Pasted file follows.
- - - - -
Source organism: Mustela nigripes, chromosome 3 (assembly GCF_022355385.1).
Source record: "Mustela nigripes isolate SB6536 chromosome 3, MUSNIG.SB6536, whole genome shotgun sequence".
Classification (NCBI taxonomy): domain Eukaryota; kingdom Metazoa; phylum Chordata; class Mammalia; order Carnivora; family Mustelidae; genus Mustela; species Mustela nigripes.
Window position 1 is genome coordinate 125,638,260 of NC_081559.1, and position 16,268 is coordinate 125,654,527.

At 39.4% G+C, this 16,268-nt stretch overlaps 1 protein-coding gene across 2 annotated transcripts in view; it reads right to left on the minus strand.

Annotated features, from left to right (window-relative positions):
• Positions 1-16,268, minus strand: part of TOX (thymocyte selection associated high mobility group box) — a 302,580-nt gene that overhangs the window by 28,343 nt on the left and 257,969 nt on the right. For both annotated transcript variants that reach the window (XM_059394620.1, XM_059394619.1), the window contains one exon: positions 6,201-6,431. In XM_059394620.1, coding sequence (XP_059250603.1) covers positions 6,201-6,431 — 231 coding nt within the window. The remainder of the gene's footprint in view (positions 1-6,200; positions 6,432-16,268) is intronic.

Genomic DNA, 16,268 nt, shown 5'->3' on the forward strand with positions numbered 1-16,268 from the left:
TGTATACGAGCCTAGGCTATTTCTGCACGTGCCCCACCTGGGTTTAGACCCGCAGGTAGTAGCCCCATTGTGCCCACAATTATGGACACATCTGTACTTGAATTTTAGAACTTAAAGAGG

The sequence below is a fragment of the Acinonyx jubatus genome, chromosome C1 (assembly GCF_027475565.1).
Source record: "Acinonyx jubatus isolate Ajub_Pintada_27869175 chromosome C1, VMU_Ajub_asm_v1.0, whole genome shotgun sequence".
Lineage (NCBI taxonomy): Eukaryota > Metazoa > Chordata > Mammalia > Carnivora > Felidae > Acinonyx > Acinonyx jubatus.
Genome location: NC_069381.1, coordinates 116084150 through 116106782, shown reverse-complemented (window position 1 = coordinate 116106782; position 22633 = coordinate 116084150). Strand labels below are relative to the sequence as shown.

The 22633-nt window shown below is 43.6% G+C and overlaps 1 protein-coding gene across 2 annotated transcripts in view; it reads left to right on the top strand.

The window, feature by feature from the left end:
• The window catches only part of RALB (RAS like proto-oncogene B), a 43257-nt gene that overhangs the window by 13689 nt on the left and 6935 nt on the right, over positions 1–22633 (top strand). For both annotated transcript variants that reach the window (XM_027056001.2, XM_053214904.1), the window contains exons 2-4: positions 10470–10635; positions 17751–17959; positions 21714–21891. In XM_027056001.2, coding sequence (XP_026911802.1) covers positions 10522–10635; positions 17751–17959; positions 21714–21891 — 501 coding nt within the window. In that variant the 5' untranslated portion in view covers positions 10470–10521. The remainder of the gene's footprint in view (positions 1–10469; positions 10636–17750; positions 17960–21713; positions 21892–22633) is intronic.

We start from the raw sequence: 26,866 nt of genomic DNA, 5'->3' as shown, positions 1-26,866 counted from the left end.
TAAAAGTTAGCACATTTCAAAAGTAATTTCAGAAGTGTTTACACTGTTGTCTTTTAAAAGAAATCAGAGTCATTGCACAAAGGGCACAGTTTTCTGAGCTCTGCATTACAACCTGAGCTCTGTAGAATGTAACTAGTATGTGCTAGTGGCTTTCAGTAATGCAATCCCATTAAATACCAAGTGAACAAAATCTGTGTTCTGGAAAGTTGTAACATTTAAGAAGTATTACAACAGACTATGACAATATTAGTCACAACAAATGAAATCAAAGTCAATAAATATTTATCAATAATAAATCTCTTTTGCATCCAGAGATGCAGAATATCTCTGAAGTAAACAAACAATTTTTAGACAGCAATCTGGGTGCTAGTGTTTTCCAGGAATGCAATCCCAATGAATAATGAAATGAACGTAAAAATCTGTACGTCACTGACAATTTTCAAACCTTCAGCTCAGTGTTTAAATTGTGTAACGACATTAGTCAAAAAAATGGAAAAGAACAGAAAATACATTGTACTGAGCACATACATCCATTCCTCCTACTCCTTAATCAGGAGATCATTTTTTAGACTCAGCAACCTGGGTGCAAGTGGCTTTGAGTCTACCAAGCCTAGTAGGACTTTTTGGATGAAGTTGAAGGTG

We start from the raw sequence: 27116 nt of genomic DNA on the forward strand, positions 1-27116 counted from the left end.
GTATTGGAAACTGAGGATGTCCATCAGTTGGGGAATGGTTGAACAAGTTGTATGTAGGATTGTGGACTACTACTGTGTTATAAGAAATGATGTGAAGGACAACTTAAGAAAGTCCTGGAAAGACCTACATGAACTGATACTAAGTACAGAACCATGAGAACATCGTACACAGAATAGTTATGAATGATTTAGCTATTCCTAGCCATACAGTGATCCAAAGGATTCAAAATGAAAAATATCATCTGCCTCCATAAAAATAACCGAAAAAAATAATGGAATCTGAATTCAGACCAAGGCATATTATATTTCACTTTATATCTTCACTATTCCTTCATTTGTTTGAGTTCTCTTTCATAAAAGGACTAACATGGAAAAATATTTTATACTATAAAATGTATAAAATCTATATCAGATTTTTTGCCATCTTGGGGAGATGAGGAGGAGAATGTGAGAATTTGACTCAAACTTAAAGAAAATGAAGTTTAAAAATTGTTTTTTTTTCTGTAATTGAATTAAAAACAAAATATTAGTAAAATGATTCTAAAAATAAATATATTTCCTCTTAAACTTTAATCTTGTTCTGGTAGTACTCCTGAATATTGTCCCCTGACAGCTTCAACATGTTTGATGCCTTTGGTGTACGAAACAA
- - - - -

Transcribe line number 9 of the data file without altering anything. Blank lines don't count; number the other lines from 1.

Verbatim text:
TGTATACGAGCCTAGGCTATTTCTGCACGTGCCCCACCTGGGTTTAGACCCGCAGGTAGTAGCCCCATTGTGCCCACAATTATGGACACATCTGTACTTGAATTTTAGAACTTAAAGAGG